Tips: Your First Day of Work
So, you’ve completed your Medical degree and you’ve landed your dream job in a hospital, clinic, or medical practice. You’ve worked hard for this moment and deserve to feel proud.
Although you’re probably very excited, your first day of work can be nerve-racking.
Before you go in for your first day (or night, if you’re working the late shift), make sure you are fully prepared to do your best and impress your boss and coworkers.
First impressions are everything, and you want to show that you were the right pick for the job!
Top 10 TipsYour First Day of Work:
1. Plan to Start Early
As you did with your interview, plan at arrive to your workplace about 15 minutes early. This shows that you are organized and eager to start the job.
If you expect a lot of traffic that could cause delays, plan to leave with plenty of time.
If you get to your new job earlier than about 15 or 20 minutes, then take this time to grab breakfast or coffee.
You never want to underestimate traffic patterns and arrive to work late, especially for the first day, so it is better to be extremely early than late.
You can use Google Maps to get an overview of traffic on your first day of work. Just type “traffic near [location]” and it should bring up any accidents or delays in the area.
2. Stay a Little Late
In addition to arriving early, experts also advisesd to plan to stay late.
Bolting for the door at exactly 5 o’clock might rub some people the wrong way and it may be interpreted that you aren’t happy with the position or don’t want to be there.
Take the time at the end of your shift to provide your boss with feedback, ask questions, and follow up with anything.
3. Keep a Positive Attitude
Show up to your first day with a smile and positive can-do attitude. Be enthusiastic about the position, show that you’re eager to learn, and be friendly to anyone you meet.
This, alone, can go a long way in making a great first impression on those around you, and shows that you’re a team player.
4. Do Your Research
Again, this is something you probably did before your interview(s), but you will want to conduct more in-depth research before the big day.
You should research all aspects of the hospital or practice, if the information is available, and also learn all you can about the doctor or supervisor you will be working under. Knowing their likes and dislikes can help you make a connection with them and easily avoid mistakes.
It pays to be well informed about any situation that might arise during your first day—and week, for that matter!
5. Ask Questions
While you’re learning the ropes during the first day, ask questions. They don’t expect you to know everything, but they do expect you to want to learn.
Don’t be afraid to ask about any and everything that pertains to the job. It shows you want to be as successful as you can, that you want to do things the right way, and that you are interested in how things are done.
6. Introduce Yourself
Practice introducing yourself the night before. You should make steady eye contact and present a firm handshake.
You’ll want to come across as confident and friendly to your coworkers and all of the people you’ll meet, especially on the first day of work.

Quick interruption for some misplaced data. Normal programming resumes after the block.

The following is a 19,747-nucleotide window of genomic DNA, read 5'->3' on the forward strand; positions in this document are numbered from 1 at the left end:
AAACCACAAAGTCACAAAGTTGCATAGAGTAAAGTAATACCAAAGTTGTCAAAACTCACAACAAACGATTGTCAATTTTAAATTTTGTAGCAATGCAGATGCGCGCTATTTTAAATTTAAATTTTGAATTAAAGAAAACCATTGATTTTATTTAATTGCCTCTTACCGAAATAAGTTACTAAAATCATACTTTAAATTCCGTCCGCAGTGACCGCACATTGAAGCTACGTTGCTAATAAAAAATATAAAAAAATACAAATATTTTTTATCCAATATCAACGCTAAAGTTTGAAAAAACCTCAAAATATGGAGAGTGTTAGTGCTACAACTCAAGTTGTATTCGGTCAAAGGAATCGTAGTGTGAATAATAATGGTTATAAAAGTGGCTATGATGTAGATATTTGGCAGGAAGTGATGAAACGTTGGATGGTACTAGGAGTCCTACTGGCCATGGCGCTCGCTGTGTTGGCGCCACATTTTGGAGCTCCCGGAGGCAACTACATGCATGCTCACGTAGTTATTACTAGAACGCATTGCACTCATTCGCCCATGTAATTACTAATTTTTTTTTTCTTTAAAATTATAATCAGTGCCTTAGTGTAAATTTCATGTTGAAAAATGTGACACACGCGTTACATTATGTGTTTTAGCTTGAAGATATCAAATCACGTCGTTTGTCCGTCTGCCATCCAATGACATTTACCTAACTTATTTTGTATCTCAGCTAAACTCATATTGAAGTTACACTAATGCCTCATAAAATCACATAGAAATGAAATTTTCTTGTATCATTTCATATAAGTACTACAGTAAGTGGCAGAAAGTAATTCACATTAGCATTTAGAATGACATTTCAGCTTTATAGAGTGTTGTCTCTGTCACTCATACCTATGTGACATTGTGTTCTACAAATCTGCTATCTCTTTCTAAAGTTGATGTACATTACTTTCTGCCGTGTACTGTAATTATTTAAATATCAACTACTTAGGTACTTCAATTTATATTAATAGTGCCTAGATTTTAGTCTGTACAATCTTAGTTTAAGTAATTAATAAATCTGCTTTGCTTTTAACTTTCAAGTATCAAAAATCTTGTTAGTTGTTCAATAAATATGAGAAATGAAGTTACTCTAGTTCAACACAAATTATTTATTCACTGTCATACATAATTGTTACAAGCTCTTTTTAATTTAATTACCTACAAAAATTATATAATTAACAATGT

7. Take Notes
Write anything important down!
Taking notes of expectations, goals, and people’s names and positions will make it easier to ask questions about anything you might be unsure of.
When we write things down, we also have a better chance of retaining that information. This will also convey that you’re dedicated to your new position and build confidence with your employer.
8. Practice Good Listening Skills
Good listening skills are essential and will help you excel at your job.
Yes, the first day of work is usually overwhelming, and you are loaded down with a ton of new information, but if you pay attention and show that you remember your coworker’s names, for example, you will seem more likable.
Also, bosses want good listeners as employees, because it shows them that you are able to pay attention and get things done right the first time, which will catapult you into career success.
Even though you may feel bombarded at times, focusing on the task or person in front of you will help filter out any unnecessary distractions.
9. Communicate Professionally
This is vitally important.
Even though you probably demonstrated your professional communication skills for your interviews, you will want to continue to do so while at work.
You should enunciate your words, speak clearly, and avoid mumbling. Make sure your tone of voice is not too loud or soft.
You want to come across as an individual they can rely on to ensure the job gets done.
Although all work place environments differ, depending on the culture, you will want to talk to everyone you encounter in a professional manner. Wait until you are sure of the culture before using any lingo or slang that may be inappropriate.
It’s advisable to stay conservative with what you say until you’ve had a chance to feel the place out.
10. Show What You Know
Lastly, this is your time to shine!
Be sure to show your employers what you know, and speak up if you have any ideas or comments about something.
The days of the “yes man” are coming to an end, and more employers want to hear the ideas of their employees rather than them simply agreeing with everything.
Constructive criticism is a great thing. Without it, without trying to poke holes in whatever you’re working (metaphorically speaking), it would be much more difficult to find areas of improvement.
They want to see those awesome skills and experience you shared in your interview put to good work
Good luck with your first day of work in your new position!
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